If you’re thinking about a new, well-paying career, look no further than heating, ventilation and air conditioning. HVAC is one of the quickest-growing careers you can find, according to the U.S. Bureau of Labor Statistics, which predicts careers in this industry will increase by 13 percent by 2028.
There are several reasons why these positions are increasing so rapidly. One is homeowners using government rebates to get more energy-efficient comfort systems. Then there’s the end of R-22 Freon® refrigerants, which affects old equipment. Lastly, there’s the red-hot housing market and a home shortage that’s driven an increase in new construction homes.
One of the top needed jobs is working as an HVAC technician. Find out about what they do, how to become one and about how much you can expect to receive.
What Is an HVAC Technician?
A HVAC technician is someone who repairs, installs and maintains heating and cooling units. Most work with both homeowners and business owners. And, most important, you’ll be skilled with:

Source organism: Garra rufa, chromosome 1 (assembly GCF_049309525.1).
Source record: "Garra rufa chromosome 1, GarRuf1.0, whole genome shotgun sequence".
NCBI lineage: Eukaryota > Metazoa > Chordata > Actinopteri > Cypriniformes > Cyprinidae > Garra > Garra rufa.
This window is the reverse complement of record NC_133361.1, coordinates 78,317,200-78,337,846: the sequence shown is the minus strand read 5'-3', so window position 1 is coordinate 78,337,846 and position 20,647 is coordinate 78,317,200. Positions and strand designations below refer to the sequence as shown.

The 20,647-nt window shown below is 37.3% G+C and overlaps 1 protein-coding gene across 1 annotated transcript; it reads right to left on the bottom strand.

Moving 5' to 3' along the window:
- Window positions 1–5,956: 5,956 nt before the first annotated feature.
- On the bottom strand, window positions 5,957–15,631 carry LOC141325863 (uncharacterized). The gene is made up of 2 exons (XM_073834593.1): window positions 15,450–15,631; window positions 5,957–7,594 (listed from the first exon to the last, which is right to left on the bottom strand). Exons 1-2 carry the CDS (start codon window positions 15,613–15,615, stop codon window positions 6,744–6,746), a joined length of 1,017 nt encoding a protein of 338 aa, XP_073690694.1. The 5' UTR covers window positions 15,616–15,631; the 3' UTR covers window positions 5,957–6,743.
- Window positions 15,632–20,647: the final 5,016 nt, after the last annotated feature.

Some are HVAC-R technicians, which means they also can do refrigeration.
Is HVAC a Hard Career?
While HVAC can be physically hard, it can also be extremely satisfying. As a technician you should be able to:
- Work in extreme settings, including crowded or dirty spaces.
- Work in hot or cold areas because equipment is often outdoors.
- Work evenings, weekends and overtime during peak days.
One of the most typical misconceptions about HVAC is that it’s a blue-collar job. You have to have a specific skill set, extensive instruction and ongoing certification.
It’s a good career option if you want to:
- Not have a lot of higher education debt.
- Avoid being stuck at a desk or in an office.
- Have job security knowing your position can’t be outsourced.
- Become your own boss and have your own profitable business.
How to Become an HVAC Technician
To become an HVAC technician, you will require a high school diploma or GED, in addition to comprehensive training. Other more specialized (and higher paying) HVAC positions typically require extra schooling or certifications.